The JSF Bottleneck
I was initially optimistic about JSF. Using standard Sakai tags to create HTML meant that if everyone uses JSF, it will be fairly easy to standardize UI elements in Sakai. And if we were to change one of those elements, a Java programmer could change the JSF tag. The HTML output would change in all Sakai tools.
But as we approach actual tool developments I've got some real problems with the technology. In JSF the HTML that is rendered is buried in Java code. There are lot's of skilled XHTML/CSS writers in the world, but most of them aren't Java programmers. So as a UI designer, if I want to change the HTML that users see, I need to communicate that to a Java programmer and wait for them to make the change. Using XSLT I could make those changes easily on my own. So by using JSF we've got this really inefficient workflow, where Java programmers, who are usually really busy doing other stuff, are also the gatekeepers for most UI changes.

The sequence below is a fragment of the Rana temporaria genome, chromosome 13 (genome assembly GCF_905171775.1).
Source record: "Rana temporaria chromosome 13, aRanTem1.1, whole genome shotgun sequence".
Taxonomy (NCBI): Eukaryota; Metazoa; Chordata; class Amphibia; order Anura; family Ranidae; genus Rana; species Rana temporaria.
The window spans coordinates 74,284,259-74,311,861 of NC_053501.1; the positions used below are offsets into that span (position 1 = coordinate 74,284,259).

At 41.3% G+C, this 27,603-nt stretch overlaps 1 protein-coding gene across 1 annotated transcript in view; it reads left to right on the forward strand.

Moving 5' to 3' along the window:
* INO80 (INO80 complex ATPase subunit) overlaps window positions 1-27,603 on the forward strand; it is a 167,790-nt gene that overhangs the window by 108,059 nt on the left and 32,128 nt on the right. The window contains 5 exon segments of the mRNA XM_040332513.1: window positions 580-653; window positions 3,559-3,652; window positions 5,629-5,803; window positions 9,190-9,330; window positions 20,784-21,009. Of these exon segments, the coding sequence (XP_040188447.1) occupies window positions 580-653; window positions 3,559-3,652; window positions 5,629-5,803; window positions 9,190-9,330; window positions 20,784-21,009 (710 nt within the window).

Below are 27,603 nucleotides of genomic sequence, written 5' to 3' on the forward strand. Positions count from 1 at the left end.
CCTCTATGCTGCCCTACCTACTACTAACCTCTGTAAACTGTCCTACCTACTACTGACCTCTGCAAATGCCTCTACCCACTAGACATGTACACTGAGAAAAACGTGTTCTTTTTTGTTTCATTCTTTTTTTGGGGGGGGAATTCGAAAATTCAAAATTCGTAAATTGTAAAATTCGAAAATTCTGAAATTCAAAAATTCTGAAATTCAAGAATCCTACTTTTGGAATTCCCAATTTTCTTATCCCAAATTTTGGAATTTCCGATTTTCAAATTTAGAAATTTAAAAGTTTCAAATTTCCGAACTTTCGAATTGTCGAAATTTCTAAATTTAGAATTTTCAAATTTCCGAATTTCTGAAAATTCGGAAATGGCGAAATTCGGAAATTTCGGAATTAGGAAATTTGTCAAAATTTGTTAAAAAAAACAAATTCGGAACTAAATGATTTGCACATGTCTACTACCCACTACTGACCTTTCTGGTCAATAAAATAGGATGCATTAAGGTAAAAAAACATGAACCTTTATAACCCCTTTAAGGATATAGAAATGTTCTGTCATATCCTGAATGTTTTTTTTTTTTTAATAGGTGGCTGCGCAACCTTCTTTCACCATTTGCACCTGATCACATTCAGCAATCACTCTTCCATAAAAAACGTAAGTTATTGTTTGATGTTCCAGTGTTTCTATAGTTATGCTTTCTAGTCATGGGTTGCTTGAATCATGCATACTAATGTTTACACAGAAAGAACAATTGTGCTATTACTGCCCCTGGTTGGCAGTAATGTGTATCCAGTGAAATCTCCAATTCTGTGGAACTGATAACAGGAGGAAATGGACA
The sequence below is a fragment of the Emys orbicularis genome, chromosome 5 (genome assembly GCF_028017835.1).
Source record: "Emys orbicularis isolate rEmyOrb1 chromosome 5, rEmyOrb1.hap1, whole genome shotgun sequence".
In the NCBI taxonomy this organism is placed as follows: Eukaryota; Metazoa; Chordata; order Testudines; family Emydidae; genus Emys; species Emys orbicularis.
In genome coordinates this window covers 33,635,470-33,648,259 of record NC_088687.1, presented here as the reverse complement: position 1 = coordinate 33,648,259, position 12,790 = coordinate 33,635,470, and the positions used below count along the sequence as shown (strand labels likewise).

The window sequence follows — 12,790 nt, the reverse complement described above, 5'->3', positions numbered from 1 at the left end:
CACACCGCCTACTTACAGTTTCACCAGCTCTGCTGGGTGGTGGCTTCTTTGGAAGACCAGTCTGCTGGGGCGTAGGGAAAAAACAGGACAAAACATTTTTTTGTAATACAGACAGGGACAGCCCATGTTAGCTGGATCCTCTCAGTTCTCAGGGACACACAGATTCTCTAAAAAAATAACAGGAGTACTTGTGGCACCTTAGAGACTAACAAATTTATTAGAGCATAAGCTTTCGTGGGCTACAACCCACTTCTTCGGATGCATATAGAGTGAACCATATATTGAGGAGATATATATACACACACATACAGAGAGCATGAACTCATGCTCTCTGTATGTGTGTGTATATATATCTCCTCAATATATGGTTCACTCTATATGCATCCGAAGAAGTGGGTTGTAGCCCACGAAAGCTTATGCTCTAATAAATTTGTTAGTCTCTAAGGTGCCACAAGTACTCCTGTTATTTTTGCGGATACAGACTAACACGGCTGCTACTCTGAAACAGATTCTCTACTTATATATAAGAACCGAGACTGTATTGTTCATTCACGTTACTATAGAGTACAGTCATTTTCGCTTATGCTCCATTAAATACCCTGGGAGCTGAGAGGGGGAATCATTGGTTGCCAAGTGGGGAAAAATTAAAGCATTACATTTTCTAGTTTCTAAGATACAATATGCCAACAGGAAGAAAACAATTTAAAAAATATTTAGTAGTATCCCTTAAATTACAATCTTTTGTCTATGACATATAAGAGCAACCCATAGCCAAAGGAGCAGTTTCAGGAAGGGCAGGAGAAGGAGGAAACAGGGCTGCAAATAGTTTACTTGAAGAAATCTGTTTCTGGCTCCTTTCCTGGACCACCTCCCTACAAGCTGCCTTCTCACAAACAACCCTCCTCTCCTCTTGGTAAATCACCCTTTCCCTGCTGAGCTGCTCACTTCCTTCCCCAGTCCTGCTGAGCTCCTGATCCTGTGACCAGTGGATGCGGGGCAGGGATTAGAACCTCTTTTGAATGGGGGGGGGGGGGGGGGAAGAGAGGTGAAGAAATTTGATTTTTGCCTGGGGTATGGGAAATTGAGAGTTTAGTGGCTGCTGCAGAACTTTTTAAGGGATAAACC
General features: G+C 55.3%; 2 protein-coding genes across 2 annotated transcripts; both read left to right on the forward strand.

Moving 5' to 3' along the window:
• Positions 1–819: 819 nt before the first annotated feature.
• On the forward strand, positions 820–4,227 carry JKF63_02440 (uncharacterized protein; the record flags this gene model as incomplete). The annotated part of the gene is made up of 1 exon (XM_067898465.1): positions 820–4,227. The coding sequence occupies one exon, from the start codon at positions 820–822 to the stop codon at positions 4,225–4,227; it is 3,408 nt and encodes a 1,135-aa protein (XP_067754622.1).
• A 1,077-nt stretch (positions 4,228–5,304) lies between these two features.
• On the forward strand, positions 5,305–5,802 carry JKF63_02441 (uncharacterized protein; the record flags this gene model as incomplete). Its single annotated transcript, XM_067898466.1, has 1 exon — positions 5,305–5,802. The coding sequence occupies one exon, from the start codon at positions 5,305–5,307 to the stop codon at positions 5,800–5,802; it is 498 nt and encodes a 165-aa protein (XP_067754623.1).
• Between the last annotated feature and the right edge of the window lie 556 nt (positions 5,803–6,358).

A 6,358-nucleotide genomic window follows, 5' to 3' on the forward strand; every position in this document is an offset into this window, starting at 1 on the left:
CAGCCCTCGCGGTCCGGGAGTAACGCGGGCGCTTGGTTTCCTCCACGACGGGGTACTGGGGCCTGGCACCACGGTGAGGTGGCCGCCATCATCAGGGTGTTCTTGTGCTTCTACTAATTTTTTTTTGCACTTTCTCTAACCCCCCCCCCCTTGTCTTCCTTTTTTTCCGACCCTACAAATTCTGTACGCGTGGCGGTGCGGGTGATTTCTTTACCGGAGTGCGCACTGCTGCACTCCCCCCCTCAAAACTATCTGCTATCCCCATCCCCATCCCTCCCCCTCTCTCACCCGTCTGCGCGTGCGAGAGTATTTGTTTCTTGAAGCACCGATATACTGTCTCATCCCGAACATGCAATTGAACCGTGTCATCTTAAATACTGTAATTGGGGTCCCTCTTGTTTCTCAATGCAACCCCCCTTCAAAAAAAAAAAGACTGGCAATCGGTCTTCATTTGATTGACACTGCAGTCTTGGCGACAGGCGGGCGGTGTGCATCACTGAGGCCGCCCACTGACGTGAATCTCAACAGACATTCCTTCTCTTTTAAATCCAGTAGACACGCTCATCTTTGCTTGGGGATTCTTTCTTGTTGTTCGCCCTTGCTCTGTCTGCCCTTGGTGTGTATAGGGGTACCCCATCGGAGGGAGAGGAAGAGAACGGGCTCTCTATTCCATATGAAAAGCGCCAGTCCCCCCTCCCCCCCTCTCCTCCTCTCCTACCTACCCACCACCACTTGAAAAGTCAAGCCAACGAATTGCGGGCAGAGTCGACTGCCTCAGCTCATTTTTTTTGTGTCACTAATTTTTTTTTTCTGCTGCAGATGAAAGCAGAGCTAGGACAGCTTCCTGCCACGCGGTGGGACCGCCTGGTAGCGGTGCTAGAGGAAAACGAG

Compounding the inefficiency, in Sakai we are planning to use a shared library of Sakai JSF tags. That means in order to get the HTML output modified, I need to write up the request and send it to a programmer I've never met, and who is also really busy working a variety of Sakai jobs.
It seems like we need a better way. I'm committed to outputting style guide compliant HTML, but I'm not sure JSF is the way to go.